Albert Einstein once famously said if he were given an hour to solve a problem, he’d spend 55 minutes understanding it, and then take just five minutes developing solutions.

That formula makes total sense, and perhaps especially when considering a complex and tangled problem like inequity and healthcare. Translated narrowly for the U.S. vaccination effort, it means that it is crucial that we collect the data needed to identify who is having trouble getting vaccinated and why.

Only then can we figure out how to correct injustices.

What gets measured gets managed. With improved data and analysis, we can pinpoint disparities, scrutinize root causes, and adapt strategies accordingly. It has been true in our national health equity work across pilot projects and statewide rollouts, boiling down to three major operating principles:

  1. Use the latest data when making decisions.
  2. Work with independent analysts.
  3. Standardize demographic data reporting.

What Next?

What steps do we need to take to better tackle inequities?

 

It is critical that currently available data on demographics be easily accessible to decisionmakers. Data should be open access, disaggregated, and include additional details, including income and age to understand key associations. For example, if CDC data can be stratified by not only demographics but also other characteristics like age, income, distance to a health center, decision makers can better understand and address the underlying drivers of unequal vaccination rates.

In our own commissioned research fielded by HIT Strategies in communities of color in five U.S. cities, we found that the majority of Black and Latino Americans want to get vaccinated – 72 percent in this survey. However, many faced access barriers:

  • 63 percent indicated that they did not have enough information about where to get the vaccine.
  • 20 percent said they had trouble finding health care when needed.
  • more than 20 percent said they had regularly been treated with disrespect when getting health care in the past.

The good news? Despite these systemic barriers, only three percent of those surveyed were completely against getting the Covid-19 vaccine. Others were waiting for access to the vaccine and to better information about the vaccine. This data helped The Rockefeller Foundation and our partners align on a vaccination strategy that addressed both access and confidence issues through our Equity-First Vaccination Initiative.

Data has helped our partners clearly and confidently address questions their communities of color have about the vaccine.

 

 Independent analysts and data scientists can be vital partners for this work, translating complicated vaccination data into practical tools.They can help policymakers identify racial, geographic and socioeconomic gaps in vaccine coverage in real time.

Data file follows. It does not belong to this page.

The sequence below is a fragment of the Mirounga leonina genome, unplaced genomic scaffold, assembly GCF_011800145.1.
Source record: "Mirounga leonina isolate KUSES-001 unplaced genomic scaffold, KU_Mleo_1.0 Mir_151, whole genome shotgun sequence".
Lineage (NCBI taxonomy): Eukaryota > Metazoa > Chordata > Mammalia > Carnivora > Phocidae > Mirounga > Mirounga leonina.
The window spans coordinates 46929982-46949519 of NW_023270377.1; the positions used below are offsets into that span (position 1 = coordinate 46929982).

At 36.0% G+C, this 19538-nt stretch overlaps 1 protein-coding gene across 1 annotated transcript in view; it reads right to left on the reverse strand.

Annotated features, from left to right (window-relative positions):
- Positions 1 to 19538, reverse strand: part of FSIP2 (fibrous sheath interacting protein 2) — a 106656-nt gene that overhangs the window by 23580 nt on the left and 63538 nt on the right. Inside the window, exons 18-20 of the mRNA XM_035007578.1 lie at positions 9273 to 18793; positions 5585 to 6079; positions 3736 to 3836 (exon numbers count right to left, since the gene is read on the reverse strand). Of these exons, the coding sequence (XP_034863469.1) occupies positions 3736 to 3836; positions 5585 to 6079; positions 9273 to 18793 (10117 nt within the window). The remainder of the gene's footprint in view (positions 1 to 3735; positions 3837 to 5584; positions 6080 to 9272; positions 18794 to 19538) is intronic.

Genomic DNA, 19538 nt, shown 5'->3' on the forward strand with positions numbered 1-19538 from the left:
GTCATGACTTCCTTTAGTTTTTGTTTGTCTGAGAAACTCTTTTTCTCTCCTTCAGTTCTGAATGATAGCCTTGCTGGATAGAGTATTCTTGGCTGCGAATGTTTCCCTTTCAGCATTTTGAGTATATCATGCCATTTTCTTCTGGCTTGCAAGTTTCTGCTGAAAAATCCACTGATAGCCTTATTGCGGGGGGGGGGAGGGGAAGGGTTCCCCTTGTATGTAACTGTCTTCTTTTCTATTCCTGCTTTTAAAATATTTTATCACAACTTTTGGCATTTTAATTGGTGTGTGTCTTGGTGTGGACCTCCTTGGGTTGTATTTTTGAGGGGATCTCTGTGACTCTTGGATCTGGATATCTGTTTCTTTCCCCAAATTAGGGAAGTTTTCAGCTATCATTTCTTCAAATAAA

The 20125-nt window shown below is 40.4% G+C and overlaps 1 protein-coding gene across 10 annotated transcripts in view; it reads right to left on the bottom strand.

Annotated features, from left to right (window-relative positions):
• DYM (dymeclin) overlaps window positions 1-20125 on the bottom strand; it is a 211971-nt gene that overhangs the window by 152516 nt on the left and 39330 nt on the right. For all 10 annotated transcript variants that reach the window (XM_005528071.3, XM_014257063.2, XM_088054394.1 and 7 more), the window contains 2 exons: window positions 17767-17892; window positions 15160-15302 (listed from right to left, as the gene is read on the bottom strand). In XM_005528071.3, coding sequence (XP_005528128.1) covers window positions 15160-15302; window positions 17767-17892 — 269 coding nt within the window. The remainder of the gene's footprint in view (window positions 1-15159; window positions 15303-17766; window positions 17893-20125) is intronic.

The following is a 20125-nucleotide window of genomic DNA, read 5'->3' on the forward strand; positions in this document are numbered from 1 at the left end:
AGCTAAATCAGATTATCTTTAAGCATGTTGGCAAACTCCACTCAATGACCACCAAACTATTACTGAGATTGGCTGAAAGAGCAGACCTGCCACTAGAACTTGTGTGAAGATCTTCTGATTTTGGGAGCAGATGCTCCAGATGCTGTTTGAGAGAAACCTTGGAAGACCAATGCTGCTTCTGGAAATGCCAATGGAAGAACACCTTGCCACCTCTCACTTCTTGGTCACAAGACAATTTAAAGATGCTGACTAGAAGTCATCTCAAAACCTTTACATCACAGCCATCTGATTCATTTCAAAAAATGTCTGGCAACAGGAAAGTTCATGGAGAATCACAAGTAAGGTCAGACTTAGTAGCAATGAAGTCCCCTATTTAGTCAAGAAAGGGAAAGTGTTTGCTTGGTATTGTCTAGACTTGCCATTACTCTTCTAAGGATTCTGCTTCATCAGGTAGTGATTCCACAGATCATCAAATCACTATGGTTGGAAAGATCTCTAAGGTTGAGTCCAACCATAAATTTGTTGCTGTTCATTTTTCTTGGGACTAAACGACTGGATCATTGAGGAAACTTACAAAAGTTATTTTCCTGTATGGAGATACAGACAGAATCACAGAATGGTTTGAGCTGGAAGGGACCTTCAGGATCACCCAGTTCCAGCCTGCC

A city- or state-level dashboard that shows vaccine sites, travel time to sites from various communities, as well as strength of demand, could help policymakers understand how their current vaccine distribution plans contribute to economic, social or racial inequities. Finding weaknesses in distribution, access, or even data-gathering is the first step to resolving them.

A great example is the work at University of Wisconsin at Madison through the Covid-19 Modeling Accelerator, where researchers are investigating whether vaccine delivery and allocations are equitable. Their work acknowledges long standing disparities in health care, education, income, and wealth attainment.

The team will build a catalog of fairness interventions and assess them to see if they yield positive outcomes (i.e., increasing immunization rates). This work will allow decision-makers to evaluate which interventions are worth allocating resources toward moving forward. The team expects that this model will be helpful for the state of Wisconsin and other states and geographies looking to increase equity.

 

Looking down the road, we need better race and ethnicity reporting standards that do not erase certain groups or group categories together. Applying these standards to all locations should be the goal, and incentivizing states to collect this information may be needed. While some jurisdictions, like the city of Chicago, successfully collect and report granular, disaggregated data, others, like the state of Texas, can only legally report aggregate data. As a result, we are unaware of where the most severe racial disparities exist and cannot target our efforts to increase access and uptake accordingly.

Reducing constraints to collecting and reporting racially-disaggregated data—while protecting individual patient data — would improve the quality and quantity of vaccination data which, in turn, would increase vaccine equity.

Health inequities, along with economic disparities, are emotional issues. We cannot forget what this pandemic revealed—that Black and Brown communities suffered disproportionately in a variety of ways.

But to fix the problems, we need to pinpoint them with accuracy, and for that we need data. Our ultimate goal is to support the reduction of disparities today and help prepare our public health systems to truly respond more equitably to the next crisis we face.

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